(Published in Zeigeist, The New Indian Express, dated 20th February, 2010)
There was a time when weddings were a social event, and the only one people dreaded was their own. The proximity to smoke, the hours of standing, the troupe of strangers that materialises in the bride’s room every time she has a costume change scheduled, and finally, the wedding video that has five images of you superimposed on the petals of a flower…shudder! But those times have passed. Now, three species of human being have turned weddings into an endurance test that requires great physical, cognitive, psychological and emotional strength.
The first of these is the Beach Bride, who may be characterised by:
“I want to get married on the beach!”
Every bride thinks the idea is so charmingly original. At first, one wonders whether it is a brainwave to minimise attendance at a private event, but then it turns out the Beach Bride genuinely wants everyone to fly/ride/drive/railway a few hundred kilometres to a bustling tourist resort with a view of the beach.
Now, let’s think this out. The Beach Bride wears a designer dress and gets her hair done, the Beach Groom is buttoned into a custom-made suit and has his hair moussed up, and then they expose themselves to the elements. The Beach Bride’s party walks with one hand stretched out, to catch the first warning drops of rain and run for the covers to save the food. The Beach Groom’s party decides sniffing the air suspiciously for the scent of extra moisture is more fun than smirking at jewellery. Most of the attendees gape in horror or curiosity at the bikini-clad holidaymakers standing a few feet away from the wedding area. And then, one is bound to get a panic call about ten kilometres short of the resort.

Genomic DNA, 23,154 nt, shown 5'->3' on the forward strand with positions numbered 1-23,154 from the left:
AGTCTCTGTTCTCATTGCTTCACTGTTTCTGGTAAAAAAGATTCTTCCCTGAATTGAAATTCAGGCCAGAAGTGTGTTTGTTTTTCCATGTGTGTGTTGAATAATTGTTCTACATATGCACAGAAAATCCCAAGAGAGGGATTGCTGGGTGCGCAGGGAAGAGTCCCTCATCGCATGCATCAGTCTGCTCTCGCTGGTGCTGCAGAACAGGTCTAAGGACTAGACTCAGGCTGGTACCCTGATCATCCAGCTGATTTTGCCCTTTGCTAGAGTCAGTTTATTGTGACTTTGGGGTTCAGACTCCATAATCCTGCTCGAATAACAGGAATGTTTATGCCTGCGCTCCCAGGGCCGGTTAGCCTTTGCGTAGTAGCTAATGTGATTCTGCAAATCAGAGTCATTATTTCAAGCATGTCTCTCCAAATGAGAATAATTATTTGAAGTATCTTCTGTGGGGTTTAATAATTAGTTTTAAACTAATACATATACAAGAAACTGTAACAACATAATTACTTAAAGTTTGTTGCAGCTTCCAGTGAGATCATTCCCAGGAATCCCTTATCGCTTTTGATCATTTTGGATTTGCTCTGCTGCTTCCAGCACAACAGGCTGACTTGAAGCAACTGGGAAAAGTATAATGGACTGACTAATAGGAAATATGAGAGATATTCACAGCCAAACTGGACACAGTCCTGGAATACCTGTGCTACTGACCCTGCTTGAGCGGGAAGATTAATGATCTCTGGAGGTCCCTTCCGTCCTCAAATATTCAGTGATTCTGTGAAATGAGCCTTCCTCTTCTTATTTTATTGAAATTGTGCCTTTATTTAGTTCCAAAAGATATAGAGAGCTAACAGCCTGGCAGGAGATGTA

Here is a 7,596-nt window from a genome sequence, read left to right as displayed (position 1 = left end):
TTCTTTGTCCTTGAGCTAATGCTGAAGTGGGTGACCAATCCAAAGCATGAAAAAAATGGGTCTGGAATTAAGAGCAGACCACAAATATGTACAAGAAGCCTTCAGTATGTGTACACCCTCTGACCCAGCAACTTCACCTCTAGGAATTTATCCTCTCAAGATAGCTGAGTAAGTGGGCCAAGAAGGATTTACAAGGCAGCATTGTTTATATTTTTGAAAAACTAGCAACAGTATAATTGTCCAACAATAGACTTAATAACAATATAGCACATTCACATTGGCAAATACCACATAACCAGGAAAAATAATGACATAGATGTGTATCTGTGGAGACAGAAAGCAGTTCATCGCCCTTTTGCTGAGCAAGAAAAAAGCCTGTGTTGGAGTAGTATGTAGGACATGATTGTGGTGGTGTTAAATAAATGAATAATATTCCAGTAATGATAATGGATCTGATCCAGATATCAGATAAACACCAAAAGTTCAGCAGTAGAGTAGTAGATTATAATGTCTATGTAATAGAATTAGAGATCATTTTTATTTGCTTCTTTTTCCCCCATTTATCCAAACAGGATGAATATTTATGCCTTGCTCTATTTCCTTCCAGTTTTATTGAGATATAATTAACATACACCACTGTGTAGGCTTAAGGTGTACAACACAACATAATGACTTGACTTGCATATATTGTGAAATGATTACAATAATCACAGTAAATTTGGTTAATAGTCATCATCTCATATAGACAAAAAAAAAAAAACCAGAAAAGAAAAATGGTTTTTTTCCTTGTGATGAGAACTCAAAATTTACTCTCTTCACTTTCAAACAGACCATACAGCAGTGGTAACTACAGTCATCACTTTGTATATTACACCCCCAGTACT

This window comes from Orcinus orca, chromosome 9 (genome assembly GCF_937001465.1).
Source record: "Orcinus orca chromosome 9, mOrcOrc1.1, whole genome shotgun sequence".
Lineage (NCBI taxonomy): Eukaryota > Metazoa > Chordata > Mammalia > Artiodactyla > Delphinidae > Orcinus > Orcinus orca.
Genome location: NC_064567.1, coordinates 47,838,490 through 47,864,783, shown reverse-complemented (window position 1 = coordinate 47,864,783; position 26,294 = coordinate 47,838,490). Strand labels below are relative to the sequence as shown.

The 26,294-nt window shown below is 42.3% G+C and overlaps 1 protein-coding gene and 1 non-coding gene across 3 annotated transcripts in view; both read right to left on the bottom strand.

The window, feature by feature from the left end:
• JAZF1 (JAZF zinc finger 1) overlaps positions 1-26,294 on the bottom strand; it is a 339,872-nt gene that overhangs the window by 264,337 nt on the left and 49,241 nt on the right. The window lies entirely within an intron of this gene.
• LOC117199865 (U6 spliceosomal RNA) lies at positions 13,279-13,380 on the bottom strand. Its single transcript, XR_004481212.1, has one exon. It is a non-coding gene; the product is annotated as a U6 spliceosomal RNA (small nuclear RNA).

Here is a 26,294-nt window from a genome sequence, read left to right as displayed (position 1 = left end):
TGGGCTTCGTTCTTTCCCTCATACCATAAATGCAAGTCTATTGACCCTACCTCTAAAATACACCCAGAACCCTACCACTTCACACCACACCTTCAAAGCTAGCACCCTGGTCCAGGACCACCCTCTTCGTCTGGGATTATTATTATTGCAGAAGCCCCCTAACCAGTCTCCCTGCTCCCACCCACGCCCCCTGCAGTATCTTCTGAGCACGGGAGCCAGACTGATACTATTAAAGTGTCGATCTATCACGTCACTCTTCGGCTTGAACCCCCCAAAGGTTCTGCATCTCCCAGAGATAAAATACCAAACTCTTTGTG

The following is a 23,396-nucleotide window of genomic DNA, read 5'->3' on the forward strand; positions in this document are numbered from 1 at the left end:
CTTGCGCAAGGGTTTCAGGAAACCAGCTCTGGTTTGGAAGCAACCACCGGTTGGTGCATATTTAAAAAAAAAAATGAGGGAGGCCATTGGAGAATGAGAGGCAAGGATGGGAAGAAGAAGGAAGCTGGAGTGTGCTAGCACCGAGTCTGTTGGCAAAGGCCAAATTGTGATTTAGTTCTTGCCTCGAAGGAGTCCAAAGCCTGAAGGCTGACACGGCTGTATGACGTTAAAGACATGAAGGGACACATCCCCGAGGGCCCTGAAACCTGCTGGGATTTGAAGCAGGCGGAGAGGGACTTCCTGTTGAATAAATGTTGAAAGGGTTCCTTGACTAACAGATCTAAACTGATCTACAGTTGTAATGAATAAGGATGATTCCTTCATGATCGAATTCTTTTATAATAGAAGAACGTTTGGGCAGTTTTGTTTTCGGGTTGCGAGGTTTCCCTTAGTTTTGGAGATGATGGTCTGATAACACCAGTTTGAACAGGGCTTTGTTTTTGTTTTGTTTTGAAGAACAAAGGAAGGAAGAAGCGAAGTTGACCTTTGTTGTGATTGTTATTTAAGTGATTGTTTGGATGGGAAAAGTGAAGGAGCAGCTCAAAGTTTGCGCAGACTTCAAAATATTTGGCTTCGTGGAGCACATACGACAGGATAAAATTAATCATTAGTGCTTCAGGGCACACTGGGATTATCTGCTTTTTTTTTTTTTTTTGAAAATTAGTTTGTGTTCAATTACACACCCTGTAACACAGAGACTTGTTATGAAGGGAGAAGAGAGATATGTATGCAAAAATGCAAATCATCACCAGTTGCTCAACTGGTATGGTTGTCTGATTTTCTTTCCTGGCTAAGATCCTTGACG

“Can you buy bananas? And veththalai? And some mallippoo?” an anxious voice says, “Nothing is available here! Why do you people want to get married in these places, ma? Why not at a wedding hall?”
Then there’s the second category – the Naysayers. “No gifts or bouquets” screams the wedding invitation. What they really mean, perhaps, is “No tea sets”. It is my belief that the same eight hundred tea sets have been in circulation over the past half-century. I even received one as my memento for judging a singing contest at a school. Right after the photo-op, the teacher who had held it out to me hastily tore away a ‘Happy Married Life!’’ card with a firm hand and an embarrassed smile. But what if you’ve interpreted this anathema to gifts and bouquets incorrectly? What if it’s like the, “no, no, please don’t trouble yourself to make coffee!” line? What if you land up empty-handed and find brightly-coloured boxes climbing up the stage? Maybe those of us who have been the victims of this dilemma should take a stand and change this trend. Maybe we should send out invitations that read “Monetary gifts only. A/C Payee cheques, cold cash and all credit and debit cards accepted.”
The third fear factor at weddings is The “Theriyardhaa?”Clan. I’ve never figured out quite how these sixty-to-eighty-year-olds, who have last seen you as a toddler, manage to place you. But they grasp your wrist, pull your close to their dentures and demand, “do you recognise me?” You smile and nod, but before you can make a getaway, they insist on embarrassing you and themselves with, “tell me, let me see…who am I?” You could have been honest to begin with, but then you run the risk of their saying, “I saw you when you were a baby. You would do your potty all over the house, and go cry under the table. Hehehehe…”